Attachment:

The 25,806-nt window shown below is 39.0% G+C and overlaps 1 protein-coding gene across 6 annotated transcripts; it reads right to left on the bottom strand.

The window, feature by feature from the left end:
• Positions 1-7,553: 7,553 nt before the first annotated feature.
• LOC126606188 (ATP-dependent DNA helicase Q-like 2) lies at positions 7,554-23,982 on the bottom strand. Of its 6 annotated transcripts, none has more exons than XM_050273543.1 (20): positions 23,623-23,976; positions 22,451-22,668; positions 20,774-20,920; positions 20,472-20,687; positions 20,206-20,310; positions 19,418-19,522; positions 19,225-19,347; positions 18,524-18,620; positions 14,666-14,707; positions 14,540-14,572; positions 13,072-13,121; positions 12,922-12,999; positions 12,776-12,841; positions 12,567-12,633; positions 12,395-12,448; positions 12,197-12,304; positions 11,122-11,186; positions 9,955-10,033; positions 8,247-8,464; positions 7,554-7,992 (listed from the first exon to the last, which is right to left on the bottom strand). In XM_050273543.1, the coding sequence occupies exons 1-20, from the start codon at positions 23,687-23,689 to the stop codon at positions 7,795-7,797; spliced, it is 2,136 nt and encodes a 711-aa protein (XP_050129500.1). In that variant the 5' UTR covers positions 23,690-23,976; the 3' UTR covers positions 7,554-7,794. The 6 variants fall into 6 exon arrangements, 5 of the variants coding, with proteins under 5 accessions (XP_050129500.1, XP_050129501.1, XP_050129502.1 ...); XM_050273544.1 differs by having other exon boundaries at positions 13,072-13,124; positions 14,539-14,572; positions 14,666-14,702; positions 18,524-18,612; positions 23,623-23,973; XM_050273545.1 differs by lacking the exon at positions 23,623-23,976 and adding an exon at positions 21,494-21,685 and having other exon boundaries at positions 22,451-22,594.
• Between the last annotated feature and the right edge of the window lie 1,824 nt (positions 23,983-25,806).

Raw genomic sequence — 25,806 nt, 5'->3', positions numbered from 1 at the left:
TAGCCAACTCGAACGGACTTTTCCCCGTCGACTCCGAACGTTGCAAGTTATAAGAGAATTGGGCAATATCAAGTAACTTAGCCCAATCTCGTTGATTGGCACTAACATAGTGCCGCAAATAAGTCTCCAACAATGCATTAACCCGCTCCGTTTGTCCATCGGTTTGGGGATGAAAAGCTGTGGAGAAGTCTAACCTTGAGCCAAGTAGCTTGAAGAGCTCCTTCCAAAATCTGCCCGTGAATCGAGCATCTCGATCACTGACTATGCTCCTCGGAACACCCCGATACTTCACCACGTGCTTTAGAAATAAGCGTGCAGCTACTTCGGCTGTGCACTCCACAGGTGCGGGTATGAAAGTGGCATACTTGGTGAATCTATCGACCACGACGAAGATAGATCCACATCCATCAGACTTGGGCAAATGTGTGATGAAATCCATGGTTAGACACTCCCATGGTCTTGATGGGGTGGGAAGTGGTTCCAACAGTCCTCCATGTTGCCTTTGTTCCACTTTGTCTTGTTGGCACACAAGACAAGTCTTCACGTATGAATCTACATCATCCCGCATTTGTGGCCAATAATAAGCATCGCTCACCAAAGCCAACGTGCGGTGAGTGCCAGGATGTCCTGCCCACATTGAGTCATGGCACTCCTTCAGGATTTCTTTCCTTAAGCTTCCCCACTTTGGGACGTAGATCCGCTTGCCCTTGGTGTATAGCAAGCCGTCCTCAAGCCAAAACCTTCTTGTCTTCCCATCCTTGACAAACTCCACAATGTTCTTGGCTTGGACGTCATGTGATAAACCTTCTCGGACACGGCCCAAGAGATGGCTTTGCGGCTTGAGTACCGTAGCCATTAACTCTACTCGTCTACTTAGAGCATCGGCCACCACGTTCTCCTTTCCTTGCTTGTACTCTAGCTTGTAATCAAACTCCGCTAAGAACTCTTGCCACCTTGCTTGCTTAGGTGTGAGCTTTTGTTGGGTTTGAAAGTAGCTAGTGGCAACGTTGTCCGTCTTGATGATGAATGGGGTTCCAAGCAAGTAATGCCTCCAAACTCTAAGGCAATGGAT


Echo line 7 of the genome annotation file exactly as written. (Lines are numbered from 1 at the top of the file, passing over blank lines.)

TAGCCAACTCGAACGGACTTTTCCCCGTCGACTCCGAACGTTGCAAGTTATAAGAGAATTGGGCAATATCAAGTAACTTAGCCCAATCTCGTTGATTGGCACTAACATAGTGCCGCAAATAAGTCTCCAACAATGCATTAACCCGCTCCGTTTGTCCATCGGTTTGGGGATGAAAAGCTGTGGAGAAGTCTAACCTTGAGCCAAGTAGCTTGAAGAGCTCCTTCCAAAATCTGCCCGTGAATCGAGCATCTCGATCACTGACTATGCTCCTCGGAACACCCCGATACTTCACCACGTGCTTTAGAAATAAGCGTGCAGCTACTTCGGCTGTGCACTCCACAGGTGCGGGTATGAAAGTGGCATACTTGGTGAATCTATCGACCACGACGAAGATAGATCCACATCCATCAGACTTGGGCAAATGTGTGATGAAATCCATGGTTAGACACTCCCATGGTCTTGATGGGGTGGGAAGTGGTTCCAACAGTCCTCCATGTTGCCTTTGTTCCACTTTGTCTTGTTGGCACACAAGACAAGTCTTCACGTATGAATCTACATCATCCCGCATTTGTGGCCAATAATAAGCATCGCTCACCAAAGCCAACGTGCGGTGAGTGCCAGGATGTCCTGCCCACATTGAGTCATGGCACTCCTTCAGGATTTCTTTCCTTAAGCTTCCCCACTTTGGGACGTAGATCCGCTTGCCCTTGGTGTATAGCAAGCCGTCCTCAAGCCAAAACCTTCTTGTCTTCCCATCCTTGACAAACTCCACAATGTTCTTGGCTTGGACGTCATGTGATAAACCTTCTCGGACACGGCCCAAGAGATGGCTTTGCGGCTTGAGTACCGTAGCCATTAACTCTACTCGTCTACTTAGAGCATCGGCCACCACGTTCTCCTTTCCTTGCTTGTACTCTAGCTTGTAATCAAACTCCGCTAAGAACTCTTGCCACCTTGCTTGCTTAGGTGTGAGCTTTTGTTGGGTTTGAAAGTAGCTAGTGGCAACGTTGTCCGTCTTGATGATGAATGGGGTTCCAAGCAAGTAATGCCTCCAAACTCTAAGGCAATGGAT